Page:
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Penelope Forrester

pennysinheaven

TRAVELERS REST, SC, USA | Member Since 2008

17
HELPFUL VOTES
  • 3 reviews
  • 875 ratings
  • 0 titles in library
  • 45 purchased in 2015
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  • Murder on Mt. McKinley: A Summit Murder Mystery, Book 3

    • UNABRIDGED (5 hrs and 7 mins)
    • By Charles G. Irion, Ronald J. Watkins
    • Narrated By Greg Lutz
    • Whispersync for Voice-ready
    Overall
    (4)
    Performance
    (4)
    Story
    (4)

    Once again Scott Devlon is thrust into the middle of a murder mystery atop one of the world’s Seven Summits. In Murder on Mt. McKinley, the chief executives of two rival oil companies attempting to construct a new Alaska pipeline opt to merge their efforts, and reap billions in profits. During the process, in celebration, they decide to climb Mt. McKinley, the highest mountain in North America. What they don’t expect are deaths. But they have enemies at every turn and one by one, that’s what begins to happen.

    Penelope Forrester says: "An anti-Liberal, anti-Alaska Native Rant"
    "An anti-Liberal, anti-Alaska Native Rant"
    Overall
    Performance
    Story
    What disappointed you about Murder on Mt. McKinley?

    Couldn't get past the second chapter. The Alaska native who spoke at the meeting was a communist because he spoke against drilling in ANWAR. Al Gore is the anti-Christ. Liberals are Communists. I understand that feelings are high on the oil in Alaska issue, but if I wanted to listen to a political speech, I'd listen to a politician.Plus, and this is very important. The writing was mediocre at best.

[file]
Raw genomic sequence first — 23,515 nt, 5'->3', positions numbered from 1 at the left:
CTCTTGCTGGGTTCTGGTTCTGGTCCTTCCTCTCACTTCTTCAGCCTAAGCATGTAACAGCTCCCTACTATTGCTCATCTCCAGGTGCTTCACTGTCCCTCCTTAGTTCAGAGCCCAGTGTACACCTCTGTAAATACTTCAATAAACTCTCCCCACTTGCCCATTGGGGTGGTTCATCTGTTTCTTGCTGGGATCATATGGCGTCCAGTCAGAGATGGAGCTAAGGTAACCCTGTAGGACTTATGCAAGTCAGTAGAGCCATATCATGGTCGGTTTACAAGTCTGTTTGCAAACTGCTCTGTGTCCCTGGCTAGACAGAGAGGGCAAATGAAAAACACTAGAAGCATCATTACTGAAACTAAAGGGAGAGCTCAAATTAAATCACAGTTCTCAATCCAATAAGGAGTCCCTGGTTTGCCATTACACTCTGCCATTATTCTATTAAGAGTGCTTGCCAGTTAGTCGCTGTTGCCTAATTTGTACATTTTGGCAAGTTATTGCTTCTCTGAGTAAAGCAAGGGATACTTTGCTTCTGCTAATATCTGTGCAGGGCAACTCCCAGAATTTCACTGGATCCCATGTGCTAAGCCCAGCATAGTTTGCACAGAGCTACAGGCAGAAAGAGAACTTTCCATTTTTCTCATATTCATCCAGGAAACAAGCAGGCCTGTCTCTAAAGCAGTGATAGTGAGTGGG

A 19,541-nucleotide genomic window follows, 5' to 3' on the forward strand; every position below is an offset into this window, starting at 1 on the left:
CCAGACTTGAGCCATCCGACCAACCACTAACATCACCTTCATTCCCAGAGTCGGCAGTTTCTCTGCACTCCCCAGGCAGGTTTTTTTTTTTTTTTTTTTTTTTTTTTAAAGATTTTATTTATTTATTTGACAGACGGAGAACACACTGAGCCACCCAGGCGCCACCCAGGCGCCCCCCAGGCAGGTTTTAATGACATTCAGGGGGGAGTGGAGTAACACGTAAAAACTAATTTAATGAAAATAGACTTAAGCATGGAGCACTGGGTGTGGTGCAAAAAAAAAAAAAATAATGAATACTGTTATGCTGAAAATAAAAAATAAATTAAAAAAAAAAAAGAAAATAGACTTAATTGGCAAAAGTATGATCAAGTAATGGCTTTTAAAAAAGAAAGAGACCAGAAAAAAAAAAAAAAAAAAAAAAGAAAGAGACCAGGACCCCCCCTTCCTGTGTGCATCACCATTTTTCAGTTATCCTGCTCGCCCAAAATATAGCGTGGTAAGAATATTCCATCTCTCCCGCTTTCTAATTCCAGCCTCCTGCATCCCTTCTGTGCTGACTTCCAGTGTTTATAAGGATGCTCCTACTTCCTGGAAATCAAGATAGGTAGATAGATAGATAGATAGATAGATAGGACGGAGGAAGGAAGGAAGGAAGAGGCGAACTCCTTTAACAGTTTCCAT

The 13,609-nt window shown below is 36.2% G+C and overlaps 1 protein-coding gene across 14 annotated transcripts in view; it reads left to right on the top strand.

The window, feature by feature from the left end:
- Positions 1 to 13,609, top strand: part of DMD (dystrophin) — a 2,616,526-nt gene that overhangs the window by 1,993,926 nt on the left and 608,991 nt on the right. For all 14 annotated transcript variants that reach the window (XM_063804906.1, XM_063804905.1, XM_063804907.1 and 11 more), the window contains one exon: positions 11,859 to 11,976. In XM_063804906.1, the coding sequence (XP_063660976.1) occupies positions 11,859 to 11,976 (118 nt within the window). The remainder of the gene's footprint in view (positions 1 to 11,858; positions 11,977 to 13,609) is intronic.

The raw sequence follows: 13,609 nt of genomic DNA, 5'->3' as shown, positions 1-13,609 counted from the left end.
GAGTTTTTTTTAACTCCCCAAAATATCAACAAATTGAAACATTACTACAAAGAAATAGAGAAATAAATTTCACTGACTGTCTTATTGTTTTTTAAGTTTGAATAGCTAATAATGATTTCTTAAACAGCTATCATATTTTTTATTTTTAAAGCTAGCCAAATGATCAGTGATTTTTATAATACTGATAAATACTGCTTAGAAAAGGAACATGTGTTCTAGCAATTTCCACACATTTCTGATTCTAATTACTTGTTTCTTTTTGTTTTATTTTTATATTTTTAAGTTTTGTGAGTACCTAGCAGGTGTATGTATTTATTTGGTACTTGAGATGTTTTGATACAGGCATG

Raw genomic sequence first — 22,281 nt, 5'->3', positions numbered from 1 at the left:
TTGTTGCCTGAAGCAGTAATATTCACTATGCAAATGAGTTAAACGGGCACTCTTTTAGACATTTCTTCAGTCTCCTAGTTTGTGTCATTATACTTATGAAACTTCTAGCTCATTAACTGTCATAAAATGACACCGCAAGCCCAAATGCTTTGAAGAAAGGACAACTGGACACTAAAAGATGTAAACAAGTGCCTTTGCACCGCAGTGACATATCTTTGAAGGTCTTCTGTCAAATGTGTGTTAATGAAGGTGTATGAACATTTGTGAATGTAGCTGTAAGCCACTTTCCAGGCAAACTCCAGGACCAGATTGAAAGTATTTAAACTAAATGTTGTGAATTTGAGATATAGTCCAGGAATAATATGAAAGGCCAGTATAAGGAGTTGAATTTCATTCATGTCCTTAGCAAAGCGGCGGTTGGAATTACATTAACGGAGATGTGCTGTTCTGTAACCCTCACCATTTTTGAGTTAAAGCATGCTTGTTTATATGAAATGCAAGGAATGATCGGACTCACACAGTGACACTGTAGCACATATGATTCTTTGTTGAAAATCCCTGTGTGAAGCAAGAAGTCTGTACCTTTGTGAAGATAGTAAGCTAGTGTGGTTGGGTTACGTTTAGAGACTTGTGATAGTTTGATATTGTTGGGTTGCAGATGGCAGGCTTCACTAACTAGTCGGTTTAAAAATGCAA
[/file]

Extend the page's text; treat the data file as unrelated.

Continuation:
What do you think your next listen will be?

    A James Lee Burke novel. I've read all of them. Now I'm listening to them.


    Who would you have cast as narrator instead of Greg Lutz?

    The narrator was okay. He did the best he could with the material.


    You didn???t love this book... but did it have any redeeming qualities?

    Can't think of one.


    2 of 4 people found this review helpful
  • The Boy with the Painful Tattoo: Holmes & Moriarity, Book 3

    • UNABRIDGED (7 hrs and 36 mins)
    • By Josh Lanyon
    • Narrated By Kevin R. Free
    Overall
    (99)
    Performance
    (95)
    Story
    (95)